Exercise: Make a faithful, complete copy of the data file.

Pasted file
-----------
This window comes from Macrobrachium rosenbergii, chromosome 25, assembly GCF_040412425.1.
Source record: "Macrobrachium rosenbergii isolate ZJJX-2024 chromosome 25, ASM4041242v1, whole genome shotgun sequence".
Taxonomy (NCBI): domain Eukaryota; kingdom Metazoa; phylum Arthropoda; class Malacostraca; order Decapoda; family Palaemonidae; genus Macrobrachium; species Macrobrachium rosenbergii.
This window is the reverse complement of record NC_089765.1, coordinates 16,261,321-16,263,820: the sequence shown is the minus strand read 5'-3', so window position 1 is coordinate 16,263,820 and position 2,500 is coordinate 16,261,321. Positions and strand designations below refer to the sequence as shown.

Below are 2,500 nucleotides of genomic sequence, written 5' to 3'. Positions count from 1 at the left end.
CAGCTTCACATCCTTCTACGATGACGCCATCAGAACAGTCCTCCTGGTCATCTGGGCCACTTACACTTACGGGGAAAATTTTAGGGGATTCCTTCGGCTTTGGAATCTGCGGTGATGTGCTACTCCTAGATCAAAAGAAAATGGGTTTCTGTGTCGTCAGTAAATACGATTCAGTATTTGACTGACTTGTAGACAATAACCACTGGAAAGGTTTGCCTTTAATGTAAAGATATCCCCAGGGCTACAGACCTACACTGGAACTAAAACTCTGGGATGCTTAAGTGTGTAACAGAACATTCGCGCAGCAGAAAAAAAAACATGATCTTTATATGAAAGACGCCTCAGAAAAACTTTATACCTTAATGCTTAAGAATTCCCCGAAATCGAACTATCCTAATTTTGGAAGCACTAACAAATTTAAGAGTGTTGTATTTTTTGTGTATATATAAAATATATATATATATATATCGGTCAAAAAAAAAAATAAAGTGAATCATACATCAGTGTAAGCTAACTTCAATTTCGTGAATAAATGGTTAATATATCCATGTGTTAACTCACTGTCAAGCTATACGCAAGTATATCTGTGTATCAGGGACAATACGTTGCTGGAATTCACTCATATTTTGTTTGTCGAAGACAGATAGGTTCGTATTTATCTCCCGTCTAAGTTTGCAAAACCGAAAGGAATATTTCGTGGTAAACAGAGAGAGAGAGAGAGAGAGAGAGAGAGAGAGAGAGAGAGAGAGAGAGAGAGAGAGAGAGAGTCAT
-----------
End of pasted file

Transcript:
This window comes from Macrobrachium rosenbergii, chromosome 25, assembly GCF_040412425.1.
Source record: "Macrobrachium rosenbergii isolate ZJJX-2024 chromosome 25, ASM4041242v1, whole genome shotgun sequence".
Taxonomy (NCBI): domain Eukaryota; kingdom Metazoa; phylum Arthropoda; class Malacostraca; order Decapoda; family Palaemonidae; genus Macrobrachium; species Macrobrachium rosenbergii.
This window is the reverse complement of record NC_089765.1, coordinates 16,261,321-16,263,820: the sequence shown is the minus strand read 5'-3', so window position 1 is coordinate 16,263,820 and position 2,500 is coordinate 16,261,321. Positions and strand designations below refer to the sequence as shown.

Below are 2,500 nucleotides of genomic sequence, written 5' to 3'. Positions count from 1 at the left end.
CAGCTTCACATCCTTCTACGATGACGCCATCAGAACAGTCCTCCTGGTCATCTGGGCCACTTACACTTACGGGGAAAATTTTAGGGGATTCCTTCGGCTTTGGAATCTGCGGTGATGTGCTACTCCTAGATCAAAAGAAAATGGGTTTCTGTGTCGTCAGTAAATACGATTCAGTATTTGACTGACTTGTAGACAATAACCACTGGAAAGGTTTGCCTTTAATGTAAAGATATCCCCAGGGCTACAGACCTACACTGGAACTAAAACTCTGGGATGCTTAAGTGTGTAACAGAACATTCGCGCAGCAGAAAAAAAAACATGATCTTTATATGAAAGACGCCTCAGAAAAACTTTATACCTTAATGCTTAAGAATTCCCCGAAATCGAACTATCCTAATTTTGGAAGCACTAACAAATTTAAGAGTGTTGTATTTTTTGTGTATATATAAAATATATATATATATATATCGGTCAAAAAAAAAAATAAAGTGAATCATACATCAGTGTAAGCTAACTTCAATTTCGTGAATAAATGGTTAATATATCCATGTGTTAACTCACTGTCAAGCTATACGCAAGTATATCTGTGTATCAGGGACAATACGTTGCTGGAATTCACTCATATTTTGTTTGTCGAAGACAGATAGGTTCGTATTTATCTCCCGTCTAAGTTTGCAAAACCGAAAGGAATATTTCGTGGTAAACAGAGAGAGAGAGAGAGAGAGAGAGAGAGAGAGAGAGAGAGAGAGAGAGAGAGAGAGAGAGAGTCAT